Date of Award


Document Type


Degree Name

Master of Science in Electrical Engineering


Department of Electrical and Computer Engineering

First Advisor

Michael J. Havrilla, PhD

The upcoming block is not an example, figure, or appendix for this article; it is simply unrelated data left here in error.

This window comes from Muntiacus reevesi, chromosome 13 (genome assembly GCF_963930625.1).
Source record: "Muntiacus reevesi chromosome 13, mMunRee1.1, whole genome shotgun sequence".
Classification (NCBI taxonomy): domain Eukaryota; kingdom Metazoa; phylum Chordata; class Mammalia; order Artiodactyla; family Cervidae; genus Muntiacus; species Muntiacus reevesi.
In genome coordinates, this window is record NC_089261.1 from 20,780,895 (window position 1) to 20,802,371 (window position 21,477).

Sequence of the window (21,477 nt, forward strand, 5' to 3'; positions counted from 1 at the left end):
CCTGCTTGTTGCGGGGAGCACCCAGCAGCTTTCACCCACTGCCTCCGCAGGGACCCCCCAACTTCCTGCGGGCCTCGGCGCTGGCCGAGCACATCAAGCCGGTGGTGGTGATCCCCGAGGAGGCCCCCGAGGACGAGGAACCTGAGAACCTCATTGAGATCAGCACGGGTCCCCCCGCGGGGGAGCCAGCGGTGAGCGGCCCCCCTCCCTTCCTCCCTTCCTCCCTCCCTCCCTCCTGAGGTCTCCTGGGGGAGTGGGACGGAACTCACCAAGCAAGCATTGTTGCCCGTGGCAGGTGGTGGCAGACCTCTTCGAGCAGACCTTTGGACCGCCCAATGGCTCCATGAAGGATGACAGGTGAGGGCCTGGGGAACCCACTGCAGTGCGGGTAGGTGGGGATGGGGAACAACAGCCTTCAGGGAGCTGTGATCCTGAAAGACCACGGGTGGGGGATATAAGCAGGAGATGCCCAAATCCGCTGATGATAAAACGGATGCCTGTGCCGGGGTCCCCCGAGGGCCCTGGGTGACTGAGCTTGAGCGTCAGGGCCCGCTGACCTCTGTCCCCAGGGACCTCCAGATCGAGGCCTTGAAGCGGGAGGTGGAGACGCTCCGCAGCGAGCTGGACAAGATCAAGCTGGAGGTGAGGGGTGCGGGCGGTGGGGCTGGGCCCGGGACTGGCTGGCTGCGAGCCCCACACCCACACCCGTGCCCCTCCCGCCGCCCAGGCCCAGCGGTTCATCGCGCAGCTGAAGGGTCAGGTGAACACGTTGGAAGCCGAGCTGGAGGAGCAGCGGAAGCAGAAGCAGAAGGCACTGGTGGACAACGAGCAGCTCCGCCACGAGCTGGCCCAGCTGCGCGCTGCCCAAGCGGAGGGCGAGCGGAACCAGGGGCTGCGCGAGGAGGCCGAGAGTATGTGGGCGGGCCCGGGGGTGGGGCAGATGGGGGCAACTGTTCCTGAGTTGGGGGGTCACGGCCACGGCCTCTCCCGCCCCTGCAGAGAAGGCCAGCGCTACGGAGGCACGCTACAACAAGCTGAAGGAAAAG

Electromagnetic material characterization is the process of determining the constitutive parameters (complex permittivity and permeability) of given a sample. Due to the large number of unknowns involved, multiple unique measurements are required for material property extraction. Many measurement methods, such as waveguides and striplines, possess a rigid internal structure that the sample being measured must adhere to. This rigidity limits these methods to samples that fit within the device and inhibits oblique sample orientations, limiting the number of independent measurements that can be obtained. A focus beam system, due to being an open system with greater freedom in sample size and orientation, can collect a larger number of measurements that could not be obtained otherwise. With this greater number of unique data sets, the focus beam system can solve for the material properties of more complex materials that could not be achieved using other methods. In this thesis paper, a method for extracting the material parameters for a biaxial material using a focus beam system is derived and tested, including for the case when the orientation of the sample's axes are unknown. The results are then compared to those obtained utilizing other methods with the same material design, verifying that the methodologies work.

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